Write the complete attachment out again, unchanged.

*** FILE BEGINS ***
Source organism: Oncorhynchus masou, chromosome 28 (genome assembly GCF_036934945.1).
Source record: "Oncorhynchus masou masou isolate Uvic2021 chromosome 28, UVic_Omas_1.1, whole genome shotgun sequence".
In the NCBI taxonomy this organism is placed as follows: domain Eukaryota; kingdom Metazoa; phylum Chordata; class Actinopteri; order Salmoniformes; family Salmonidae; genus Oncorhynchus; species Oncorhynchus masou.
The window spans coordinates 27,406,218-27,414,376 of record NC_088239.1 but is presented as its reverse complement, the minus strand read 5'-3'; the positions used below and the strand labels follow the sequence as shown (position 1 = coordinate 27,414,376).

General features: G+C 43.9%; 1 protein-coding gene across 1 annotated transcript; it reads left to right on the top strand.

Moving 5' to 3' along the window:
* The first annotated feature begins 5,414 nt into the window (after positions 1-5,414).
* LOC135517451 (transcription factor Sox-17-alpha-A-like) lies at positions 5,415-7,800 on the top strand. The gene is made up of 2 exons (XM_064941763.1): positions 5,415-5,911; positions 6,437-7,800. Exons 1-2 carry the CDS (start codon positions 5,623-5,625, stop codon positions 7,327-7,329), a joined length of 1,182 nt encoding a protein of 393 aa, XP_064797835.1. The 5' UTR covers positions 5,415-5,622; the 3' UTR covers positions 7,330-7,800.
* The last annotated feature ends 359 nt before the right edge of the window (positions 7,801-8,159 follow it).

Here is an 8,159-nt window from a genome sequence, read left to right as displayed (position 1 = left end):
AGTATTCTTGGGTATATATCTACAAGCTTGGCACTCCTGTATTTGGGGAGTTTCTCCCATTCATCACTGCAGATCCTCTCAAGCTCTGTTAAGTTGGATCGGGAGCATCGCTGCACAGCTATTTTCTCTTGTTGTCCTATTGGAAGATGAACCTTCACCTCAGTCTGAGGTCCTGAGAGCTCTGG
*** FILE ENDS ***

Source organism: Oncorhynchus masou, chromosome 28 (genome assembly GCF_036934945.1).
Source record: "Oncorhynchus masou masou isolate Uvic2021 chromosome 28, UVic_Omas_1.1, whole genome shotgun sequence".
In the NCBI taxonomy this organism is placed as follows: domain Eukaryota; kingdom Metazoa; phylum Chordata; class Actinopteri; order Salmoniformes; family Salmonidae; genus Oncorhynchus; species Oncorhynchus masou.
The window spans coordinates 27,406,218-27,414,376 of record NC_088239.1 but is presented as its reverse complement, the minus strand read 5'-3'; the positions used below and the strand labels follow the sequence as shown (position 1 = coordinate 27,414,376).

General features: G+C 43.9%; 1 protein-coding gene across 1 annotated transcript; it reads left to right on the top strand.

Moving 5' to 3' along the window:
* The first annotated feature begins 5,414 nt into the window (after positions 1-5,414).
* LOC135517451 (transcription factor Sox-17-alpha-A-like) lies at positions 5,415-7,800 on the top strand. The gene is made up of 2 exons (XM_064941763.1): positions 5,415-5,911; positions 6,437-7,800. Exons 1-2 carry the CDS (start codon positions 5,623-5,625, stop codon positions 7,327-7,329), a joined length of 1,182 nt encoding a protein of 393 aa, XP_064797835.1. The 5' UTR covers positions 5,415-5,622; the 3' UTR covers positions 7,330-7,800.
* The last annotated feature ends 359 nt before the right edge of the window (positions 7,801-8,159 follow it).

Here is an 8,159-nt window from a genome sequence, read left to right as displayed (position 1 = left end):
AGTATTCTTGGGTATATATCTACAAGCTTGGCACTCCTGTATTTGGGGAGTTTCTCCCATTCATCACTGCAGATCCTCTCAAGCTCTGTTAAGTTGGATCGGGAGCATCGCTGCACAGCTATTTTCTCTTGTTGTCCTATTGGAAGATGAACCTTCACCTCAGTCTGAGGTCCTGAGAGCTCTGG